LITTLE ROCK, Ark. — Republican Mitt Romney, seeking to refocus his presidential campaign on the economy after days of distraction, is promoting energy proposals aimed at creating more than 3 million new jobs and opening up more areas for drilling off the coast of two politically critical states, Virginia and North Carolina.
Romney's pivot to energy, a key component of his jobs agenda, comes as the national debate has turned away from the GOP candidate's jobs message and toward issues like rape, abortion, welfare and Medicare 2½ months before Election Day.
President Barack Obama's campaign also began a new push on the economy Thursday with a television advertisement featuring former President Bill Clinton. In the ad, Clinton speaks directly to the camera and says voters face a "clear choice" over which candidate will return the nation to full employment.
"We need to keep going with his plan," Clinton says of Obama in the ad, which will run in eight battleground states.
The former president also draws a connection between Obama's policies for strengthening the middle class and the nation's economic prosperity during his time in office, when the U.S. economy was thriving. Obama's campaign has been seeking to use Clinton as a reminder to voters that the economy was strong the last time a Democrat held the White House.
Romney is traveling from Arkansas to New Mexico on Thursday to discuss what aides cast as a comprehensive energy plan that would result in more than $1 trillion in revenue for federal, state and local governments, plus millions of jobs.
The most significant aspects of Romney's plans hinge on opening up more areas for offshore oil drilling, including in the mid-Atlantic, where it is currently banned. Romney also wants to give states the power to establish all forms of energy production on federal lands, a significant shift in current policy that could face strong opposition in Congress.
In a supporting document, Romney says it now takes up to 307 days to receive permits to drill a well on federal land. By contrast, states such as North Dakota issue permits within 10 days and Colorado within 27 days, Romney said.
"States are far better able to develop, adopt and enforce regulations based on their unique resources, geology and local concerns," the statement said.
In an effort to appease environmentalists, Romney says he would prevent energy production on federal lands designated as off-limits.
Romney's plan focuses heavily on boosting domestic oil production, including approving the Keystone XL pipeline that would run from Canada to U.S. refineries in Texas.
The proposal would establish a new five-year leasing plan for offshore oil production that "aggressively opens" new areas for drilling, starting with the coasts of Virginia and North Carolina. Virginia's Republican Gov. Bob McDonnell has pushed to expand offshore drilling as a boost to Virginia's economy.
The Obama administration has proposed a plan that would allow energy companies to begin seismic testing to find oil and natural reserves in the Atlantic Ocean. Companies would use the information to determine where to apply for energy leases, although no leases would be available until at least 2017.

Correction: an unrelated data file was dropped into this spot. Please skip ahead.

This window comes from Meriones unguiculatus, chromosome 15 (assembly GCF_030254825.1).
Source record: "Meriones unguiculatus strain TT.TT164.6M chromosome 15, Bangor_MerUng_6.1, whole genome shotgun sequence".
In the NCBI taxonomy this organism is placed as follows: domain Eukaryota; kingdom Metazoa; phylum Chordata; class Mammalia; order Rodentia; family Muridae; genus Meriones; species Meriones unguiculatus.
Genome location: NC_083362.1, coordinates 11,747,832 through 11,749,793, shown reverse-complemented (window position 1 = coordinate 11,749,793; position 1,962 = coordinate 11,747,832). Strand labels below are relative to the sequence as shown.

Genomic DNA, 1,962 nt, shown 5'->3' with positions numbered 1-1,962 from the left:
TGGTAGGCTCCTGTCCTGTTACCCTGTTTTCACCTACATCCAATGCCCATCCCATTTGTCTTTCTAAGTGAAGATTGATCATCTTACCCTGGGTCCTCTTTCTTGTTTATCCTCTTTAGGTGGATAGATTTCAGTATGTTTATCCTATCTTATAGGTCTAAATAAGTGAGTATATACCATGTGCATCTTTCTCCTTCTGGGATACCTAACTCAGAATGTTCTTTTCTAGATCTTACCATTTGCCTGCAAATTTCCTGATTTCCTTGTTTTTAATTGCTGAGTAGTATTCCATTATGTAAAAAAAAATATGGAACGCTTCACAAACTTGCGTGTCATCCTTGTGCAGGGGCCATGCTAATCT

The Romney plan makes little mention of wind energy, which Obama has pushed heavily in states such as Iowa and Colorado. Obama has pushed Congress to extend a tax credit for producers of wind energy, an approach that Romney opposes.
The presumptive GOP nominee has significant ties to big oil and raised at least $7 million from industry executives this week during fundraisers in Texas.
Romney's campaign says his strategy would achieve energy independence by 2020.
Obama told donors in New York Wednesday night that under his administration, dependence on foreign oil has gone below 50 percent for the first time in 13 years.
"Oil production is up. Natural gas is up. But we're also doubling the energy that we get from wind and solar. That is clean, it's renewable, it's homegrown, it's creating jobs all across America," Obama said.
Romney is seeking to regain his economic focus after a week dominated by comments made by Missouri Republican Rep. Todd Akin, a Senate candidate who said a woman's body is able to avoid pregnancy during what he called a "legitimate rape."
Romney called for Akin to drop out of the Senate race, but the congressman so far has refused.
Obama, seeking to boost his support among women, told donors Wednesday that Akin "somehow missed science class" and was representative of Republicans who want to "go backwards instead of forwards and fight fights that we thought were settled 20 or 30 years ago."
Campaigning Wednesday in Iowa and Arkansas, Romney previewed his energy speech, promising donors at a fundraiser in Arkansas that "North America will be energy-independent by the last year of my second term."
Romney's energy pledges revived a long-elusive goal of reducing America's dependence on foreign supplies.
Nearly every U.S. president, including Obama, has made similar vows. Richard Nixon made the case for energy independence in 1973 after Arab oil producers cut off supplies in response to U.S. support of Israel in the Mideast war.
Obama has called for a one-third reduction in U.S. oil imports by 2025. The president's proposal for boosting domestic oil production relies in part on offering incentives to companies that hold leases for offshore and onshore drilling to speed up recovery; increasing the use of biofuels and natural gas; and making vehicles more energy-efficient.
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